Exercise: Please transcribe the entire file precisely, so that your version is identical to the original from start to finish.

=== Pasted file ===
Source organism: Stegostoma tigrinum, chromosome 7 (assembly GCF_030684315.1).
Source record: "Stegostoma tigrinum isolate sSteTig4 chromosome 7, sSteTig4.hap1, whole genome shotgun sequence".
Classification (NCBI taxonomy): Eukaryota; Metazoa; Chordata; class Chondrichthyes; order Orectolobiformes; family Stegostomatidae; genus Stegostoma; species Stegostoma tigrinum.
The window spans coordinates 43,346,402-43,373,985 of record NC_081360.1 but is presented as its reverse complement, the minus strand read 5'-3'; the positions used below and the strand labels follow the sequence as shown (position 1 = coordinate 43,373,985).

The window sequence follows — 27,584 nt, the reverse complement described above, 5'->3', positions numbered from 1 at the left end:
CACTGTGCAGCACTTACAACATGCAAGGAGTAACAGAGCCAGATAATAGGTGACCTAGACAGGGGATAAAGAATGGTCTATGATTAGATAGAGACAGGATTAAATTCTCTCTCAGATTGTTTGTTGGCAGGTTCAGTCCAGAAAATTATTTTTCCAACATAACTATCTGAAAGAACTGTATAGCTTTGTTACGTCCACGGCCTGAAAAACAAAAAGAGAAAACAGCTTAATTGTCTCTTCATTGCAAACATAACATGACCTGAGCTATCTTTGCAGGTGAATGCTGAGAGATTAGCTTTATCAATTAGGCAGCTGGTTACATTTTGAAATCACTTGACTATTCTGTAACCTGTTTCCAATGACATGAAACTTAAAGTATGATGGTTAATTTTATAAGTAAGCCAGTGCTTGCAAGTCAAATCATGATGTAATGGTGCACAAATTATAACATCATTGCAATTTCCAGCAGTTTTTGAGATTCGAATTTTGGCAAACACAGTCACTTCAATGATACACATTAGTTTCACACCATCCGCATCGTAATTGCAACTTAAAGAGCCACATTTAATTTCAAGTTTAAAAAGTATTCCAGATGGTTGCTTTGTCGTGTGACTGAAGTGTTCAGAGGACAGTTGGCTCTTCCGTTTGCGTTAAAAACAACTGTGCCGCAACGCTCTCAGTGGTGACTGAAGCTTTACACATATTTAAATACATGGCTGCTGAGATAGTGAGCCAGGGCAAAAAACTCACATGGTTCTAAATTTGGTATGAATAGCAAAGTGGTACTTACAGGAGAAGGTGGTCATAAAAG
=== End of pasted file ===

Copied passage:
Source organism: Stegostoma tigrinum, chromosome 7 (assembly GCF_030684315.1).
Source record: "Stegostoma tigrinum isolate sSteTig4 chromosome 7, sSteTig4.hap1, whole genome shotgun sequence".
Classification (NCBI taxonomy): Eukaryota; Metazoa; Chordata; class Chondrichthyes; order Orectolobiformes; family Stegostomatidae; genus Stegostoma; species Stegostoma tigrinum.
The window spans coordinates 43,346,402-43,373,985 of record NC_081360.1 but is presented as its reverse complement, the minus strand read 5'-3'; the positions used below and the strand labels follow the sequence as shown (position 1 = coordinate 43,373,985).

The window sequence follows — 27,584 nt, the reverse complement described above, 5'->3', positions numbered from 1 at the left end:
CACTGTGCAGCACTTACAACATGCAAGGAGTAACAGAGCCAGATAATAGGTGACCTAGACAGGGGATAAAGAATGGTCTATGATTAGATAGAGACAGGATTAAATTCTCTCTCAGATTGTTTGTTGGCAGGTTCAGTCCAGAAAATTATTTTTCCAACATAACTATCTGAAAGAACTGTATAGCTTTGTTACGTCCACGGCCTGAAAAACAAAAAGAGAAAACAGCTTAATTGTCTCTTCATTGCAAACATAACATGACCTGAGCTATCTTTGCAGGTGAATGCTGAGAGATTAGCTTTATCAATTAGGCAGCTGGTTACATTTTGAAATCACTTGACTATTCTGTAACCTGTTTCCAATGACATGAAACTTAAAGTATGATGGTTAATTTTATAAGTAAGCCAGTGCTTGCAAGTCAAATCATGATGTAATGGTGCACAAATTATAACATCATTGCAATTTCCAGCAGTTTTTGAGATTCGAATTTTGGCAAACACAGTCACTTCAATGATACACATTAGTTTCACACCATCCGCATCGTAATTGCAACTTAAAGAGCCACATTTAATTTCAAGTTTAAAAAGTATTCCAGATGGTTGCTTTGTCGTGTGACTGAAGTGTTCAGAGGACAGTTGGCTCTTCCGTTTGCGTTAAAAACAACTGTGCCGCAACGCTCTCAGTGGTGACTGAAGCTTTACACATATTTAAATACATGGCTGCTGAGATAGTGAGCCAGGGCAAAAAACTCACATGGTTCTAAATTTGGTATGAATAGCAAAGTGGTACTTACAGGAGAAGGTGGTCATAAAAG